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BACKGROUND:The rapid decrease in international funding for HIV/AIDS has been challenging for many nations to effectively mobilize and allocate their limited resources for HIV/AIDS programs. Economic evaluations can help inform decisions and strategic planning. This study aims to examine the trends and patterns in economic evaluation studies in the field of HIV/AIDS and determine their research landscapes. METHODS:Using the Web of Science databases, we synthesized the number of papers and citations on HIV/AIDS and economic evaluation from 1990 to 2017. Collaborations between authors and countries, networks of keywords and research topics were visualized using frequency of co-occurrence and Jaccards' similarity index. A Latent Dirichlet Allocation (LDA) analysis to categorize papers into different topics/themes. RESULTS:A total of 372 economic evaluation papers were selected, including 351 cost-effectiveness analyses (CEA), 11 cost-utility analyses (CUA), 12 cost-benefit analyses (CBA). The growth of publications, their citations and usages have increased remarkably over the years. Major research topics in economic evaluation studies consisted of antiretroviral therapy (ART) initiation and treatment; drug use prevention interventions and prevention of mother-to-child transmission interventions. Moreover, lack of contextualized evidence was found in specific settings with high burden HIV epidemics, as well as emerging most-at-risk populations such as trans-genders or migrants. CONCLUSION:This study highlights the knowledge and geographical discrepancies in HIV/AIDS economic evaluation literature. Future research directions are also informed for advancing economic evaluation in HIV/AIDS research.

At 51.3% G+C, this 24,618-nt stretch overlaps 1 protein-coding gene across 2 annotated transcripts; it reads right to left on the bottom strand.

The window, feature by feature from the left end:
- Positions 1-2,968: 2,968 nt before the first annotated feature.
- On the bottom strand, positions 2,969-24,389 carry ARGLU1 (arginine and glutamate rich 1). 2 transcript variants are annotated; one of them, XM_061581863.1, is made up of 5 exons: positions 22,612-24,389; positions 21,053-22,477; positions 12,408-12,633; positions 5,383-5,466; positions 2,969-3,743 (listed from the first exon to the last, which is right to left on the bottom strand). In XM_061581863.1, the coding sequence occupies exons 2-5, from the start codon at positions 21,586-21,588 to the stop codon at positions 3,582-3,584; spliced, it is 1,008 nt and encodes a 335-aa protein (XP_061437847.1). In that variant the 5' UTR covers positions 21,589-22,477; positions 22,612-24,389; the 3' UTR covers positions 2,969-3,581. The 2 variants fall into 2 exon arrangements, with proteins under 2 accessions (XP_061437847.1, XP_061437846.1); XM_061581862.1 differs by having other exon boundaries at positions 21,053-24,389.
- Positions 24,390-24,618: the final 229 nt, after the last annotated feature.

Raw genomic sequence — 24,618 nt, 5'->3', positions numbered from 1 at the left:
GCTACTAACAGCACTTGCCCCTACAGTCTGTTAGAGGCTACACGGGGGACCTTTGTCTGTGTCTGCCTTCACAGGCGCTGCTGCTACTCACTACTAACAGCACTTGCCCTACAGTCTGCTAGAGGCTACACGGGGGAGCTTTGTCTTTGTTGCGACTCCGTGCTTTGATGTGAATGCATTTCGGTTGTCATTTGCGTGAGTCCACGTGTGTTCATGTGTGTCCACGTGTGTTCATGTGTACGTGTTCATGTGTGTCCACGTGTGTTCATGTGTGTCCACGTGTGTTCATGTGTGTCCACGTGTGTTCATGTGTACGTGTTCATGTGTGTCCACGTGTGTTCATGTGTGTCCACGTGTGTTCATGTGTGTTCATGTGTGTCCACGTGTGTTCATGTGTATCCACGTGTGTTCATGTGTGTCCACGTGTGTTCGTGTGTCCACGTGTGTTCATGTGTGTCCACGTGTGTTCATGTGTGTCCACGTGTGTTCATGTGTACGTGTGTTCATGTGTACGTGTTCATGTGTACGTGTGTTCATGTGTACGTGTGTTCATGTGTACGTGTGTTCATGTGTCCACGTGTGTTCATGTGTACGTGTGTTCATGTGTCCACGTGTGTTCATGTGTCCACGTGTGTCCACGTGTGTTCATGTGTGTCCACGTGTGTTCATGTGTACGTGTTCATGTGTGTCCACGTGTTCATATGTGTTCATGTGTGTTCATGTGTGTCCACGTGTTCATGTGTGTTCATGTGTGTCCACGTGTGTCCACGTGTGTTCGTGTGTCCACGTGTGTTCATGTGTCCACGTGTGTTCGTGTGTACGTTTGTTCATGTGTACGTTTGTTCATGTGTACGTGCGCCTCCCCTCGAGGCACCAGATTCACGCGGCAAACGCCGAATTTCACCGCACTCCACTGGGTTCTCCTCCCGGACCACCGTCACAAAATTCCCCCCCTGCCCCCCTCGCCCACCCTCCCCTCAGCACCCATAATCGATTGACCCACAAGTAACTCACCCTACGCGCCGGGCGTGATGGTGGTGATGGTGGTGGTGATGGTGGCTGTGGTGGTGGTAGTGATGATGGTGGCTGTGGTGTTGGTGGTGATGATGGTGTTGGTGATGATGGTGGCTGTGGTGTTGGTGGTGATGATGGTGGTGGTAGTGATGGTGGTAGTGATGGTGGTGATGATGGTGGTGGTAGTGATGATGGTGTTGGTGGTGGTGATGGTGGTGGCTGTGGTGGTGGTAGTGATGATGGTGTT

Original publication

DOI

10.1186/s12913-019-4613-0

Type

Journal

BMC health services research

Publication Date

14/11/2019

Volume

19

Addresses

Department of Health Economics, Institute for Preventive Medicine and Public Health, Hanoi Medical University, Hanoi, Vietnam. bach.jhu@gmail.com.